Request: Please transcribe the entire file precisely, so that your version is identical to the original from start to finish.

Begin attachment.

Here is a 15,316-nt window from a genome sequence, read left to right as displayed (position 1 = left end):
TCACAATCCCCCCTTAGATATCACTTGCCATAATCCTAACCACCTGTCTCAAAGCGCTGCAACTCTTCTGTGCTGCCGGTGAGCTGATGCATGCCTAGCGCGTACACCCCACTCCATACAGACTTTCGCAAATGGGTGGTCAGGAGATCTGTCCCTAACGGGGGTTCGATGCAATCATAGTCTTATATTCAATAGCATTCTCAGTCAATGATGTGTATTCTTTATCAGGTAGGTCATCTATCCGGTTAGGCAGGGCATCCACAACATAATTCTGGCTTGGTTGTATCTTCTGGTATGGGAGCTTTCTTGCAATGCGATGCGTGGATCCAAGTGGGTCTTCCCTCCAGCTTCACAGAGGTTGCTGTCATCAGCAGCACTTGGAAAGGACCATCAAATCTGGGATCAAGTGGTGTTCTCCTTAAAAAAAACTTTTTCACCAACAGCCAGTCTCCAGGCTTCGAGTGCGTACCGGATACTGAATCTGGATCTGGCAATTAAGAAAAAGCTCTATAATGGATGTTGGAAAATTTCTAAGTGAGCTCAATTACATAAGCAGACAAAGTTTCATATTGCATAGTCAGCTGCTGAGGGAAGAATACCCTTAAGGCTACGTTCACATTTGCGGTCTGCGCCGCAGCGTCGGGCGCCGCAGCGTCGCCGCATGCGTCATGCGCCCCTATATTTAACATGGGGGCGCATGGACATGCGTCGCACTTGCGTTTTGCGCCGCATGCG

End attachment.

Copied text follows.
Here is a 15,316-nt window from a genome sequence, read left to right as displayed (position 1 = left end):
TCACAATCCCCCCTTAGATATCACTTGCCATAATCCTAACCACCTGTCTCAAAGCGCTGCAACTCTTCTGTGCTGCCGGTGAGCTGATGCATGCCTAGCGCGTACACCCCACTCCATACAGACTTTCGCAAATGGGTGGTCAGGAGATCTGTCCCTAACGGGGGTTCGATGCAATCATAGTCTTATATTCAATAGCATTCTCAGTCAATGATGTGTATTCTTTATCAGGTAGGTCATCTATCCGGTTAGGCAGGGCATCCACAACATAATTCTGGCTTGGTTGTATCTTCTGGTATGGGAGCTTTCTTGCAATGCGATGCGTGGATCCAAGTGGGTCTTCCCTCCAGCTTCACAGAGGTTGCTGTCATCAGCAGCACTTGGAAAGGACCATCAAATCTGGGATCAAGTGGTGTTCTCCTTAAAAAAAACTTTTTCACCAACAGCCAGTCTCCAGGCTTCGAGTGCGTACCGGATACTGAATCTGGATCTGGCAATTAAGAAAAAGCTCTATAATGGATGTTGGAAAATTTCTAAGTGAGCTCAATTACATAAGCAGACAAAGTTTCATATTGCATAGTCAGCTGCTGAGGGAAGAATACCCTTAAGGCTACGTTCACATTTGCGGTCTGCGCCGCAGCGTCGGGCGCCGCAGCGTCGCCGCATGCGTCATGCGCCCCTATATTTAACATGGGGGCGCATGGACATGCGTCGCACTTGCGTTTTGCGCCGCATGCG